Southwick Rotarian returns to India to fight polio

Valerie Trevor (second left) in India
Valerie Trevor (second left) in India

Southwick Rotarian Valerie Trevor is continuing the battle to eradicate polio in India by returning to the country to help with the immunisation programme for a second time.

Valerie, secretary of the Rotary Club of Shoreham and Southwick, will be flying out to Delhi on November 1, then making the six-hour coach journey to Badaun, joining other Rotarians from across the UK.

This will be the second time, Valerie, of Church Lane, Southwick, has joined the immunisation drive, which has seen India removed from the polio endemic country list since January.

In November, 2010, she joined other Rotarians on the trip to Delhi, where she was taken to immunisation booths in slum areas of the city.

“We had to do the immunisations by putting drops on the tongue,” Valerie explained.

The following day, she joined two Indian health professionals on door-to-door community outreach, visiting the homes of children who had not been to the booths.

Children under five are immunised and often, an older child would take them to the booths, “so we often didn’t see the parents”, explained Valerie.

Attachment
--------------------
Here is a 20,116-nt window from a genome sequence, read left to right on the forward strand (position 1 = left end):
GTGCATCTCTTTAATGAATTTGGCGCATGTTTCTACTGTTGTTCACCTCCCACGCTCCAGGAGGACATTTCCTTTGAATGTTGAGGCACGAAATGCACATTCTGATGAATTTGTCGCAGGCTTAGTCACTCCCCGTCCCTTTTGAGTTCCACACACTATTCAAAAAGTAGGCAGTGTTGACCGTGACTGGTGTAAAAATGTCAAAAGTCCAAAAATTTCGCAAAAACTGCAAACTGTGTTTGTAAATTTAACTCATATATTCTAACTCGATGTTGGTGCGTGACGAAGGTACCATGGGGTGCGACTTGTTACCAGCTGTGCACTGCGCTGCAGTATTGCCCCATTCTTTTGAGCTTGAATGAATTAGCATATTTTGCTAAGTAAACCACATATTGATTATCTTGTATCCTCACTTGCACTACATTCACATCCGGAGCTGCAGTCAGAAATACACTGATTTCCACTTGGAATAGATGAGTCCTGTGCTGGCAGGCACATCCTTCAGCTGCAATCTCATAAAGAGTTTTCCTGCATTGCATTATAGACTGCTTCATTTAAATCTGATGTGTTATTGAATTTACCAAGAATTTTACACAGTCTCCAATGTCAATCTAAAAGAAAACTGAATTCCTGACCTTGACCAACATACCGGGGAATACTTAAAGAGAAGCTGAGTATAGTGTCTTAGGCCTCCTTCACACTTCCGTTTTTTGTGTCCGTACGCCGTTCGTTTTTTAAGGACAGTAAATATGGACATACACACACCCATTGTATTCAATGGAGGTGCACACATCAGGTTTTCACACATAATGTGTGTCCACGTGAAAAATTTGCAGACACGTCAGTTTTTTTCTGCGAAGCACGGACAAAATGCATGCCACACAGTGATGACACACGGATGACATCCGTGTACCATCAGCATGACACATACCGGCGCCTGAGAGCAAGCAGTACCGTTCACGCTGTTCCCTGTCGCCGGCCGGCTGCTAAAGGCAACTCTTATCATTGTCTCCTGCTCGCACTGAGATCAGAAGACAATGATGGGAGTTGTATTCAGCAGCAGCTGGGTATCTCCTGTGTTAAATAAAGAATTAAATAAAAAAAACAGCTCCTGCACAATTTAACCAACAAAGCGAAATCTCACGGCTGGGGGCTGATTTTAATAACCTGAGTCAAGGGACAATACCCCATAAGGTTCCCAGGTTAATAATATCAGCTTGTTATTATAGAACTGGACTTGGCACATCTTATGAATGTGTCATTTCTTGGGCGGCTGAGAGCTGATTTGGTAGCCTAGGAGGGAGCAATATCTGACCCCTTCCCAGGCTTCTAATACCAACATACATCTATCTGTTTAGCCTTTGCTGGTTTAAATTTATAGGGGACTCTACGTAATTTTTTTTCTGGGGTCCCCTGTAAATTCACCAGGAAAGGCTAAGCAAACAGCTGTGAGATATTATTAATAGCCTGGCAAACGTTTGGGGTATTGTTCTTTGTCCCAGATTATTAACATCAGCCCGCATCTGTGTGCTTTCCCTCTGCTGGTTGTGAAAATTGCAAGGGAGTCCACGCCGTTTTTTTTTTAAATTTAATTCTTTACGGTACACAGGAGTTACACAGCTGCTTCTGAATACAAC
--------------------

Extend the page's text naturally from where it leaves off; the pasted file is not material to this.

She reckoned she had dealt with about 100 children on her last visit and said it was good to know the numbers of new polio cases had been dropping over the last few years.

“I think that Rotary is absolutely fabulous. Rotary has been doing it for 30 years, without much recognition.”

Valerie said seeing people in Indian suffering from polio brought home the importance of the programme.

“It is horrible when you see people who have had polio and are paralysed. You see them out there wheeling themselves around on a cart. So, it is a good thing to do.”

The self-funded trip includes four or five days holiday and this time, Valerie will be visiting the Golden Temple, Amritsar, having experienced the Golden Triangle last time.

Valerie has been a Rotarian for just over three years and is one of 10 women in her club. Her husband, Gordon, who died four years ago, had been a member and his father, Albert, was a founder member in 1946.